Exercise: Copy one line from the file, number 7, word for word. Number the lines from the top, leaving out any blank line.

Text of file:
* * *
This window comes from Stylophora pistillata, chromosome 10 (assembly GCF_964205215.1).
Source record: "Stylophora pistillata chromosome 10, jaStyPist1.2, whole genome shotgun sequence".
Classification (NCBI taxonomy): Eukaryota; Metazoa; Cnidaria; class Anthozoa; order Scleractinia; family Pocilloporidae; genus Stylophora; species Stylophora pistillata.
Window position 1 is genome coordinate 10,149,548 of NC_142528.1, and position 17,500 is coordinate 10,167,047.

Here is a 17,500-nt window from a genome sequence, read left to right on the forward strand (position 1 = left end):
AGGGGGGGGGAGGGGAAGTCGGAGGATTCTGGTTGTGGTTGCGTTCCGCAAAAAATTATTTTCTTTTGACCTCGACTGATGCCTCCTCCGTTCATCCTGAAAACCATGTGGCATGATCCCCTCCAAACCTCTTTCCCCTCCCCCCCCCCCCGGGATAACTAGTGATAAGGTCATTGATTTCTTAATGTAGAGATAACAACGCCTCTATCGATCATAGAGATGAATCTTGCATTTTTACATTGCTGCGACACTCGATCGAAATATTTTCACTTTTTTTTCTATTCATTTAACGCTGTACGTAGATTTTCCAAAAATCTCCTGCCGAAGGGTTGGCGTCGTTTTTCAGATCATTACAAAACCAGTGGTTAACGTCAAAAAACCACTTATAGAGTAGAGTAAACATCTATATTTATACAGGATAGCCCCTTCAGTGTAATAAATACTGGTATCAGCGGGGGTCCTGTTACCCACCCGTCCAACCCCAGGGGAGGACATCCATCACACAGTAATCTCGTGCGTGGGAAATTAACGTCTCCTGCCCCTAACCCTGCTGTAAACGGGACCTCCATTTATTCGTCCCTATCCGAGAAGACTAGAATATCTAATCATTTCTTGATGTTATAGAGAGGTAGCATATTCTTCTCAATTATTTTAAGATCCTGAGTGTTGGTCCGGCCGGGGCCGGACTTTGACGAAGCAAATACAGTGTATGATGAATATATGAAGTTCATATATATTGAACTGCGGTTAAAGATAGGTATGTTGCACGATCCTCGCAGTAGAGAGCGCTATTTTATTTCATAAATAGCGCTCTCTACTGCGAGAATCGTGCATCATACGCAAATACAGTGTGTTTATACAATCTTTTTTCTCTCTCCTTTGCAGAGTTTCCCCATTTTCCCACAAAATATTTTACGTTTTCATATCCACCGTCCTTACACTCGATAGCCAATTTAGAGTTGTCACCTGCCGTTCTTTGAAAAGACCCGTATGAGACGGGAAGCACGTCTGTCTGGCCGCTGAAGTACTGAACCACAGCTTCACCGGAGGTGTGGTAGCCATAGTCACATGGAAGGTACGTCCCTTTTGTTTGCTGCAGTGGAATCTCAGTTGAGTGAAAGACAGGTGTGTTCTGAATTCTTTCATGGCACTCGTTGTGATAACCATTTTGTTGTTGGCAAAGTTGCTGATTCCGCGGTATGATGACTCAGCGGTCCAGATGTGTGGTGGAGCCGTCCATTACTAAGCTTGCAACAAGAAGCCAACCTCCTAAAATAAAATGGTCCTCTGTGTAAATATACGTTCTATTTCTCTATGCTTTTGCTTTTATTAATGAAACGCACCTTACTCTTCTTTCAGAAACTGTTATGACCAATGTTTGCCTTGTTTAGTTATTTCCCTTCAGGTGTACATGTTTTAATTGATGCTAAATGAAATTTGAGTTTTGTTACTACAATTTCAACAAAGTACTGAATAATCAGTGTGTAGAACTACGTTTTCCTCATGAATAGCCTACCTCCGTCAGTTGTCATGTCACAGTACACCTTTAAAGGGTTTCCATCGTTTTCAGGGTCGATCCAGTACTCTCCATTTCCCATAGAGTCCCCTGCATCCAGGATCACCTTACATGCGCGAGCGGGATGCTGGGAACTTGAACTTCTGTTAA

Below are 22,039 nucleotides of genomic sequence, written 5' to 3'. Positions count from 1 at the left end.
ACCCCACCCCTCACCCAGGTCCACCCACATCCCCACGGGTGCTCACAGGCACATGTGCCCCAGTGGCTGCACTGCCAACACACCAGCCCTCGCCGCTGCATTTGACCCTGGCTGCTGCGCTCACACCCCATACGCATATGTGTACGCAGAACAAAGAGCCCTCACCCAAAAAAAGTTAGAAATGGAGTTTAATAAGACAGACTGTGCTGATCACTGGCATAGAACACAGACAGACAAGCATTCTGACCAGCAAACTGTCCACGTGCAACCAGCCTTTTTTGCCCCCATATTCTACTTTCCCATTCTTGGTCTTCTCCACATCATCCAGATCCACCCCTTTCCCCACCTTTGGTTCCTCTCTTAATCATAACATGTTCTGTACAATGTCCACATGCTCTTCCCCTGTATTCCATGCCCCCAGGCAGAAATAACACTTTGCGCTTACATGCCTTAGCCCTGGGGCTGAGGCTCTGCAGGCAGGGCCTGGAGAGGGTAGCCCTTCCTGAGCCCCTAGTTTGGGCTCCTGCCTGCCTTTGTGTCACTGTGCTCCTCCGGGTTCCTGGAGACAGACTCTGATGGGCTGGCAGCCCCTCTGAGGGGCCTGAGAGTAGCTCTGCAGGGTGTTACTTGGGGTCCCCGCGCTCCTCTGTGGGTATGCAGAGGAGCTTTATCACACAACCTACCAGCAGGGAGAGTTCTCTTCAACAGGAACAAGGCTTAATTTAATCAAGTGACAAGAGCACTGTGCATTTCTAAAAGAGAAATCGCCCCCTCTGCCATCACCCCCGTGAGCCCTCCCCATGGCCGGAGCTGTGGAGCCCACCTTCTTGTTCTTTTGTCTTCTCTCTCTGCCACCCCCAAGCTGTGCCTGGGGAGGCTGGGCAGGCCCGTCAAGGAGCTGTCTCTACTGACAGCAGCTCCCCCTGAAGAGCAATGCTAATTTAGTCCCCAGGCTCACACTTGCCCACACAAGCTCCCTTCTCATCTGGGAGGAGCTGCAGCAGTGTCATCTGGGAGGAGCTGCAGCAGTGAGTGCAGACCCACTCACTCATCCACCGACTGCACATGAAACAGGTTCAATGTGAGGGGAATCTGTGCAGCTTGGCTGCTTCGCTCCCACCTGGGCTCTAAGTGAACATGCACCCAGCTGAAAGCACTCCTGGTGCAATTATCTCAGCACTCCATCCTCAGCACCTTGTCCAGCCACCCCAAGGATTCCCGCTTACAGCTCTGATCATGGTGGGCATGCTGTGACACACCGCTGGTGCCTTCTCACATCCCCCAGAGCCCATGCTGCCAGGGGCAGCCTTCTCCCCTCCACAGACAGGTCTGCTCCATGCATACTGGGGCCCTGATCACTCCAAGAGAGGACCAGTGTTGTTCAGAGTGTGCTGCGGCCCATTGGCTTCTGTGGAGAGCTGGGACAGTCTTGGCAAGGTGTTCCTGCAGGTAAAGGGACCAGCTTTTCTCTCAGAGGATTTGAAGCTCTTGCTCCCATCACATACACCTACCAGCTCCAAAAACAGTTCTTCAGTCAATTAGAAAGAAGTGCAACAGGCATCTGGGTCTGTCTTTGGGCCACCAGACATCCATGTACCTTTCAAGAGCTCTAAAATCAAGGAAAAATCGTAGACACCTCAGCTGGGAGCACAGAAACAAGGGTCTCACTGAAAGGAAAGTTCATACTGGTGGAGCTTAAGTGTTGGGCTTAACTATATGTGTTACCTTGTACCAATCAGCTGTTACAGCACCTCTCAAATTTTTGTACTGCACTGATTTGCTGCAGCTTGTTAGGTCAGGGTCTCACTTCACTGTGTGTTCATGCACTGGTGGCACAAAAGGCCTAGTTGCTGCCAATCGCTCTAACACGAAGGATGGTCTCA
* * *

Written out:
Below are 22,039 nucleotides of genomic sequence, written 5' to 3'. Positions count from 1 at the left end.